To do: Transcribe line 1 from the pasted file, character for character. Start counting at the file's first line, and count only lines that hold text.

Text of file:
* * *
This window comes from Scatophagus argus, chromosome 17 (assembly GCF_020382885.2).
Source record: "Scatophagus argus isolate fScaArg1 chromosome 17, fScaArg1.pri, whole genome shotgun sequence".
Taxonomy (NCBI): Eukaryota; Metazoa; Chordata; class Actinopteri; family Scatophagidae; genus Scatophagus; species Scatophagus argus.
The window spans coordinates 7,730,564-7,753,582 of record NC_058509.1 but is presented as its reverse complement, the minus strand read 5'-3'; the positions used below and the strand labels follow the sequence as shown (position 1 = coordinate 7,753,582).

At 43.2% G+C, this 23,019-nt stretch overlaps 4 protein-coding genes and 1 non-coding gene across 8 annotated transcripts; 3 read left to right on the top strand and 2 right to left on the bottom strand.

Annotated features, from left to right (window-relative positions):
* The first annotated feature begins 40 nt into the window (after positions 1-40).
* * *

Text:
This window comes from Scatophagus argus, chromosome 17 (assembly GCF_020382885.2).